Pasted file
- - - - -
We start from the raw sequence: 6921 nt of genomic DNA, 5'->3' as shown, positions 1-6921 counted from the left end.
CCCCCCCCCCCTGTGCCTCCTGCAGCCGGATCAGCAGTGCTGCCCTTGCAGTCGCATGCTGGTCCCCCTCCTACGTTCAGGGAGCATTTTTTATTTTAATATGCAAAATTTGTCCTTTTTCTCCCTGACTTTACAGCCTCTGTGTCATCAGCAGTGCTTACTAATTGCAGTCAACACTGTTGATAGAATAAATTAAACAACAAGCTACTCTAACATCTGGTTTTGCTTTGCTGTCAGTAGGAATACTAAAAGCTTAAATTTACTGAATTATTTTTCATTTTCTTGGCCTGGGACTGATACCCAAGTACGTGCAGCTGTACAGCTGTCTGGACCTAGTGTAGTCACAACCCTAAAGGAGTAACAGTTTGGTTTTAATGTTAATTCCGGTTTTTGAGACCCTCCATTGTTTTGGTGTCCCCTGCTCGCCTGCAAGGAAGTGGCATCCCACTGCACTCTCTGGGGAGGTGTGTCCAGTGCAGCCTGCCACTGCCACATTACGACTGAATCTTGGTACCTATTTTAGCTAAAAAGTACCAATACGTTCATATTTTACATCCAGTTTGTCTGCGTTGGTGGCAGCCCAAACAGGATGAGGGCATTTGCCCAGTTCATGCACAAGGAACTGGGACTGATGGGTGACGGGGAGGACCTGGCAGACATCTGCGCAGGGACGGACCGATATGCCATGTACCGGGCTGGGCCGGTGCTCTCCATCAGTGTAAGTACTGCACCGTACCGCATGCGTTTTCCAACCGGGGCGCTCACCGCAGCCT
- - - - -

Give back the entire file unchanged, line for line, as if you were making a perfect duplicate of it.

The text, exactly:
We start from the raw sequence: 6921 nt of genomic DNA, 5'->3' as shown, positions 1-6921 counted from the left end.
CCCCCCCCCCCTGTGCCTCCTGCAGCCGGATCAGCAGTGCTGCCCTTGCAGTCGCATGCTGGTCCCCCTCCTACGTTCAGGGAGCATTTTTTATTTTAATATGCAAAATTTGTCCTTTTTCTCCCTGACTTTACAGCCTCTGTGTCATCAGCAGTGCTTACTAATTGCAGTCAACACTGTTGATAGAATAAATTAAACAACAAGCTACTCTAACATCTGGTTTTGCTTTGCTGTCAGTAGGAATACTAAAAGCTTAAATTTACTGAATTATTTTTCATTTTCTTGGCCTGGGACTGATACCCAAGTACGTGCAGCTGTACAGCTGTCTGGACCTAGTGTAGTCACAACCCTAAAGGAGTAACAGTTTGGTTTTAATGTTAATTCCGGTTTTTGAGACCCTCCATTGTTTTGGTGTCCCCTGCTCGCCTGCAAGGAAGTGGCATCCCACTGCACTCTCTGGGGAGGTGTGTCCAGTGCAGCCTGCCACTGCCACATTACGACTGAATCTTGGTACCTATTTTAGCTAAAAAGTACCAATACGTTCATATTTTACATCCAGTTTGTCTGCGTTGGTGGCAGCCCAAACAGGATGAGGGCATTTGCCCAGTTCATGCACAAGGAACTGGGACTGATGGGTGACGGGGAGGACCTGGCAGACATCTGCGCAGGGACGGACCGATATGCCATGTACCGGGCTGGGCCGGTGCTCTCCATCAGTGTAAGTACTGCACCGTACCGCATGCGTTTTCCAACCGGGGCGCTCACCGCAGCCT